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The Rights of Mother Earth - David Humphreys

6 March 2015
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On 22 April 2009 the Bolivian president, Evo Morales, declared at the UN General Assembly that 60 years after the UN had adopted the Universal Declaration of Human Rights 'Mother Earth is now, finally, having her rights recognised'.

The ideas of rights of nature and Mother Earth reflect a distinctly Andean worldview. Pacha Mama, or Mother Earth, is the giver of life, an Andean goddess who to the peoples of the Andes has rights irrespective of human needs. The concept of Pacha Mama appears in the 2008 constitution of Ecuador, the first constitution to recognise rights of nature. In 2010, one year after Morales spoke at the General Assembly, Bolivia passed the Law of the Rights of Mother Earth according to which nature has the right to exist, not to have cellular structure modified, to continue vital cycles and processes free from human alteration, and not to be polluted. To date Bolivia and Ecuador are the only two countries to recognise rights of nature.

Those who argue for the rights of Earth insist that our most important duty is to respect the Earth, both from a moral standpoint (because it is right) and from an instrumental standpoint (because human rights flow from the Earth, and only by respecting nature’s rights can human rights such as those to food, water and health be fully realised). The idea that nature has rights that sit above those of people, and that human rights can only be defined in relation to nature, promises a very different type of development. It would require imposing severe and legally enforceable limitations on the exploitation of nature by business corporations and the state, with environmental use permitted only to the extent that it does not disrupt harmony with nature.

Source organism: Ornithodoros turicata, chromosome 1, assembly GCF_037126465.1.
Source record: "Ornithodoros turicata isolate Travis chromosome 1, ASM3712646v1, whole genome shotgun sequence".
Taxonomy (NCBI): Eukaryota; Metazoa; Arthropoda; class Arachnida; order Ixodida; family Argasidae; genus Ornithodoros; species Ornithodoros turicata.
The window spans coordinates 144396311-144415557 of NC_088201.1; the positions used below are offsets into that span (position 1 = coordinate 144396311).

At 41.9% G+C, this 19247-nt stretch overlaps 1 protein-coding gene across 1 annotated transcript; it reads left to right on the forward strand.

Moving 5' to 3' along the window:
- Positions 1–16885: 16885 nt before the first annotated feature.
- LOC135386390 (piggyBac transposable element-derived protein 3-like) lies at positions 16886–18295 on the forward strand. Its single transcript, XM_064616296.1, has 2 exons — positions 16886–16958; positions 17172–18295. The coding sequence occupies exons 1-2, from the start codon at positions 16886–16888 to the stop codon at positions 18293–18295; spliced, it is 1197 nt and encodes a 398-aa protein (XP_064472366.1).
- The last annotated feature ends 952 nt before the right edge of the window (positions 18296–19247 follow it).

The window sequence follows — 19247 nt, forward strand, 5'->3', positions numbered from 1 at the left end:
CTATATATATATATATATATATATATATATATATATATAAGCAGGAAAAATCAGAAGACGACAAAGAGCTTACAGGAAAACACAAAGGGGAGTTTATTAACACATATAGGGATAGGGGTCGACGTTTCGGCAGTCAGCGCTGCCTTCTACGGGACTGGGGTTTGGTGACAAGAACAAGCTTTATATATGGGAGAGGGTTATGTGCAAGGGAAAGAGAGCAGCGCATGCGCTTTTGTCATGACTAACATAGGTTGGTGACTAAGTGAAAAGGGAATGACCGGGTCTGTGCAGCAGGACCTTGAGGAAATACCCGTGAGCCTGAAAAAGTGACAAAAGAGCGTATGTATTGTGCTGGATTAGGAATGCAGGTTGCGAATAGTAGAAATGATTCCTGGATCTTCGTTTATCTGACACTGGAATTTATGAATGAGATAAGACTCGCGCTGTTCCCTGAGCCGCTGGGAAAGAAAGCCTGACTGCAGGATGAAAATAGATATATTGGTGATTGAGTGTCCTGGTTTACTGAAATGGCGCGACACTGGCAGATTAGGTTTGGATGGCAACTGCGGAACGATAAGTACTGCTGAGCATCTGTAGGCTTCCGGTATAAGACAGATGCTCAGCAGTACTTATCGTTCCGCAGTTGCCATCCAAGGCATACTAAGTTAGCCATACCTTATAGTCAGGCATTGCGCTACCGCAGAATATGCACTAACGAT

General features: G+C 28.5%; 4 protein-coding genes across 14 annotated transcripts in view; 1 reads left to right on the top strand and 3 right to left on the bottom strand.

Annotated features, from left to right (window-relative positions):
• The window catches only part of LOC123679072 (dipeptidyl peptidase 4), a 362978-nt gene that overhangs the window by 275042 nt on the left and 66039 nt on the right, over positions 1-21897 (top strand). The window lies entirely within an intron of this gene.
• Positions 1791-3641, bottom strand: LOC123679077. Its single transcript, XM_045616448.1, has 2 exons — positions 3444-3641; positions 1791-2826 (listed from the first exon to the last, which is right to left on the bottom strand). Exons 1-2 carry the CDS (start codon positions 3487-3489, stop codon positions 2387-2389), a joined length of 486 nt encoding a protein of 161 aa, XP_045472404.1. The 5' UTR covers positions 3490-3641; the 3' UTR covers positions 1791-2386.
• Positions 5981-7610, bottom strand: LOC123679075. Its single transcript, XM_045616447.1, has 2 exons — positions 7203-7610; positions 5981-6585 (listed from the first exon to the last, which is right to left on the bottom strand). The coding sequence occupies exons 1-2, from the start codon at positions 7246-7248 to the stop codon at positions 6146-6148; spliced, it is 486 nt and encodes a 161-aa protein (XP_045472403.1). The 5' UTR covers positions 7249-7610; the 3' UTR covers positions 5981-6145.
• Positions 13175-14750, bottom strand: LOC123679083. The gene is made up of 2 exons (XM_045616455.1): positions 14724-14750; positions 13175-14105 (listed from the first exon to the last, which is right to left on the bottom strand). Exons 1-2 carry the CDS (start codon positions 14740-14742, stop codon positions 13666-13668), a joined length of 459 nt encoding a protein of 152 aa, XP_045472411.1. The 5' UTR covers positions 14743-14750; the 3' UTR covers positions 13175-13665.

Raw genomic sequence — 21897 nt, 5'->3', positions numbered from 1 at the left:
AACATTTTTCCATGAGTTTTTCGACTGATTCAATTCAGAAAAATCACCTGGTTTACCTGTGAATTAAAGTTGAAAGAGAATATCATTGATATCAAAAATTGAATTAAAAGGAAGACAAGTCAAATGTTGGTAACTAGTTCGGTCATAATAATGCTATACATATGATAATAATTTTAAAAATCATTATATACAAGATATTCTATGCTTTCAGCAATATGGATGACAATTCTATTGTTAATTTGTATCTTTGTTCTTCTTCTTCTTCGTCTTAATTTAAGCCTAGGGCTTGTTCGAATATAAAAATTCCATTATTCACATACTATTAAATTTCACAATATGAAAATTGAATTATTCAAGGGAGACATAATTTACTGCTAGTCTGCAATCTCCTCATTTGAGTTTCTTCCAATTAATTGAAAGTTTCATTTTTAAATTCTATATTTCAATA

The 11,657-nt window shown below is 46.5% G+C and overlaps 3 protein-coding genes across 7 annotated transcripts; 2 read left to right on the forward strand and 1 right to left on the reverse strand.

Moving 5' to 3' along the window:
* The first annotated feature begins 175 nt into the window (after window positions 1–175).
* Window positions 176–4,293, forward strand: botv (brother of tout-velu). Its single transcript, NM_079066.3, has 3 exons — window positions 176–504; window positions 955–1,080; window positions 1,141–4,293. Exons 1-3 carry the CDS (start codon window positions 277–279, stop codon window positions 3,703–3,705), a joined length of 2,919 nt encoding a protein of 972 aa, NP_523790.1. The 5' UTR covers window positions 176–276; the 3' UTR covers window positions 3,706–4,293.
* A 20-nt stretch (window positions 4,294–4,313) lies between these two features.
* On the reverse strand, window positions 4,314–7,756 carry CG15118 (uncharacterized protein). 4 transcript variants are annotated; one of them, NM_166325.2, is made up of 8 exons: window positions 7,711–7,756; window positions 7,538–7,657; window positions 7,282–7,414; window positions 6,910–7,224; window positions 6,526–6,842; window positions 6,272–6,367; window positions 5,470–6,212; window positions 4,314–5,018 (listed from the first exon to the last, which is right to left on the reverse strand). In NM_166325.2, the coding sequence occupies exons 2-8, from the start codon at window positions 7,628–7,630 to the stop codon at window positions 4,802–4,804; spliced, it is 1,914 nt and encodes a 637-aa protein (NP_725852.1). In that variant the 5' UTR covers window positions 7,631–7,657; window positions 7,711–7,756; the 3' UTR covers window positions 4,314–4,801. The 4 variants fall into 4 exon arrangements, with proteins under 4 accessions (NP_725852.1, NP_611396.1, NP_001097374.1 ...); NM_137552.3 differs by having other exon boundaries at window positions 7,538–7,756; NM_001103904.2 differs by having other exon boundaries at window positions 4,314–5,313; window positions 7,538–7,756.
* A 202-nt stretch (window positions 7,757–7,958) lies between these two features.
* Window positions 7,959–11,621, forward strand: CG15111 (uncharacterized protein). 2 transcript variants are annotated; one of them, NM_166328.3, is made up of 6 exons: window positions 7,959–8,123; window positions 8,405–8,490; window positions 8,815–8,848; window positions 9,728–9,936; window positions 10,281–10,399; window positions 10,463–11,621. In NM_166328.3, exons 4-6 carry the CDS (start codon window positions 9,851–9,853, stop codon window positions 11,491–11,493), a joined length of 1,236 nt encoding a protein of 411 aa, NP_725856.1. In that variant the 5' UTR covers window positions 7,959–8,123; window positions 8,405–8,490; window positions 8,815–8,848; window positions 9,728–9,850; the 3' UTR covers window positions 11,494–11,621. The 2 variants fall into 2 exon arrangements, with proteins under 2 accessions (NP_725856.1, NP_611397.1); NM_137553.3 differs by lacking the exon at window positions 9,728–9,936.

Respecting the rights of nature would render very different global economic relations. Rather than seeking to promote trade liberalisation and the elimination of tariff barriers to economic growth, international trade agreements would seek to regulate the global economy in order to maintain the global ecological balance. This would require a fundamental redefinition of international law and would represent a radical challenge to contemporary global governance which is currently based on the economic exploitation of natural resources.

This may all seem outlandish, maybe even ridiculous, but the notion of nature’s rights is gaining traction in international civil society, including the US-based Community Environmental Legal Defense Fund, and is likely to feature more prominently in development discourse and ideas of social justice in the years ahead.

Dr David Humphreys is Reader in Environmental Policy in the Geography department. He has served as an advisor to the World Commission on Forests and Sustainable Development, as a member of the Scientific Advisory Board of the European Forest Institute, and with various UK government delegations to the United Nations Forum on Forests (UNFF). He was also a member of the IUFRO Task Force on International Forest Governance.

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